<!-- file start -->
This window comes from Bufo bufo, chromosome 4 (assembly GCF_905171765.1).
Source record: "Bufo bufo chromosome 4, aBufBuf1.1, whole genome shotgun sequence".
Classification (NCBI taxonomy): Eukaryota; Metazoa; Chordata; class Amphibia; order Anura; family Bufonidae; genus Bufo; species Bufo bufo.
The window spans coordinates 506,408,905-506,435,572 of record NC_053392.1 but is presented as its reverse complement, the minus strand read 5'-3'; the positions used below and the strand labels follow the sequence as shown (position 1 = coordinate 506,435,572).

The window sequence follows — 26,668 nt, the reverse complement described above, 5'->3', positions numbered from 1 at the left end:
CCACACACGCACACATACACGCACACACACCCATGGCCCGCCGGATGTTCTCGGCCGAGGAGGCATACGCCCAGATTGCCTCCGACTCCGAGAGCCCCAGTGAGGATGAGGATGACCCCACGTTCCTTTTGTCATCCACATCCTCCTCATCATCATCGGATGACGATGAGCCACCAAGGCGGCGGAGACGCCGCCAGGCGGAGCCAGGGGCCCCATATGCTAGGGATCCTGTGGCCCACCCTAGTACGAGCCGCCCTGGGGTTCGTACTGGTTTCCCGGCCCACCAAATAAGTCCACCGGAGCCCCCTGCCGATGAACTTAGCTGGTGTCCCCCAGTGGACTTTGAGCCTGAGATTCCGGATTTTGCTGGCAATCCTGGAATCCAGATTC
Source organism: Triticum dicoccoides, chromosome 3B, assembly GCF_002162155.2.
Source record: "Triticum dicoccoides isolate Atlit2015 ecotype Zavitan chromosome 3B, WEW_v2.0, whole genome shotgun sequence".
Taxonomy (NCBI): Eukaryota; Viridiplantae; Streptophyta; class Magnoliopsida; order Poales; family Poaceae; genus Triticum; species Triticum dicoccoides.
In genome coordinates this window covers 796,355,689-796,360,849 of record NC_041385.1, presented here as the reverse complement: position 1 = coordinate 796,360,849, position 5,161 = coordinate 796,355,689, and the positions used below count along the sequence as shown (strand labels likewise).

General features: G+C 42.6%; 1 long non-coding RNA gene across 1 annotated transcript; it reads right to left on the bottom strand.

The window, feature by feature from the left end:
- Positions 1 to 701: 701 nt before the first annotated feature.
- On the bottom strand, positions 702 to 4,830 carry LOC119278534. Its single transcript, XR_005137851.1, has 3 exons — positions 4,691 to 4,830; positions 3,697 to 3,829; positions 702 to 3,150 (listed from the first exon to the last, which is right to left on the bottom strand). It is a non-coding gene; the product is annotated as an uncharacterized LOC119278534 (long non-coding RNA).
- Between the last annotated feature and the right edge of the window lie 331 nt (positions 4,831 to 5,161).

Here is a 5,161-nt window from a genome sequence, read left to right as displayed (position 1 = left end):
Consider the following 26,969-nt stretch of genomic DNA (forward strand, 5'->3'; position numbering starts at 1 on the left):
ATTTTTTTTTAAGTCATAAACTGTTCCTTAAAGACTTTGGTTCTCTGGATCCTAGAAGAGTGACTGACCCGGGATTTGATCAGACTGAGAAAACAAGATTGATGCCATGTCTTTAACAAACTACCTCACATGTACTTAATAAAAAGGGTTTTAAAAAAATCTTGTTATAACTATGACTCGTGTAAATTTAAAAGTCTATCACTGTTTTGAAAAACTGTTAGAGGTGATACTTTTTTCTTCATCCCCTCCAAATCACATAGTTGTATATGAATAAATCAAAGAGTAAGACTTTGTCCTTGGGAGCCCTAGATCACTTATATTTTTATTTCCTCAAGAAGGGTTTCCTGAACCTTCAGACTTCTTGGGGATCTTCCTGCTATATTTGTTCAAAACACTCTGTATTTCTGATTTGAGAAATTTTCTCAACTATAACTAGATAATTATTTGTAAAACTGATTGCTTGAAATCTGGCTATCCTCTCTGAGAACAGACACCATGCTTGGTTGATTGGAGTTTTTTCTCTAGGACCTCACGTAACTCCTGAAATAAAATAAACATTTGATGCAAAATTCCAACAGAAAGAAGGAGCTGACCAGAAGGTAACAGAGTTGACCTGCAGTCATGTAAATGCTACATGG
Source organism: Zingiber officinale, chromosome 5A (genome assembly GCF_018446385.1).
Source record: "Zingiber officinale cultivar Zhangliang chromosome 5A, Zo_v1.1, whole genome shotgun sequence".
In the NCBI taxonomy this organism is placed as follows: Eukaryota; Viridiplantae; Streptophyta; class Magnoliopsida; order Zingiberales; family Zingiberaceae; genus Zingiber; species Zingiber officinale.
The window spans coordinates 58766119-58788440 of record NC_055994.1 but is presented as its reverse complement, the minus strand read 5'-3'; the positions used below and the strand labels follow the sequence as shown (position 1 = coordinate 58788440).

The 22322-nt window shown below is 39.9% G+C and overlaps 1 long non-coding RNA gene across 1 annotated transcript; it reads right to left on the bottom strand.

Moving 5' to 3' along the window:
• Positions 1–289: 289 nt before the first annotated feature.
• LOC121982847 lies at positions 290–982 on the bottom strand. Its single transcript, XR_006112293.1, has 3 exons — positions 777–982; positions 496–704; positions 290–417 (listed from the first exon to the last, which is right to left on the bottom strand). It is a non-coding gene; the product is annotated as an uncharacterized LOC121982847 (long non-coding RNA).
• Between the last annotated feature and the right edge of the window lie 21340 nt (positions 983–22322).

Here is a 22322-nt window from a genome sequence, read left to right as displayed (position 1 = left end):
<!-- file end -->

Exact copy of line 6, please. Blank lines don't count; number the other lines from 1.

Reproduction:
CCACACACGCACACATACACGCACACACACCCATGGCCCGCCGGATGTTCTCGGCCGAGGAGGCATACGCCCAGATTGCCTCCGACTCCGAGAGCCCCAGTGAGGATGAGGATGACCCCACGTTCCTTTTGTCATCCACATCCTCCTCATCATCATCGGATGACGATGAGCCACCAAGGCGGCGGAGACGCCGCCAGGCGGAGCCAGGGGCCCCATATGCTAGGGATCCTGTGGCCCACCCTAGTACGAGCCGCCCTGGGGTTCGTACTGGTTTCCCGGCCCACCAAATAAGTCCACCGGAGCCCCCTGCCGATGAACTTAGCTGGTGTCCCCCAGTGGACTTTGAGCCTGAGATTCCGGATTTTGCTGGCAATCCTGGAATCCAGATTC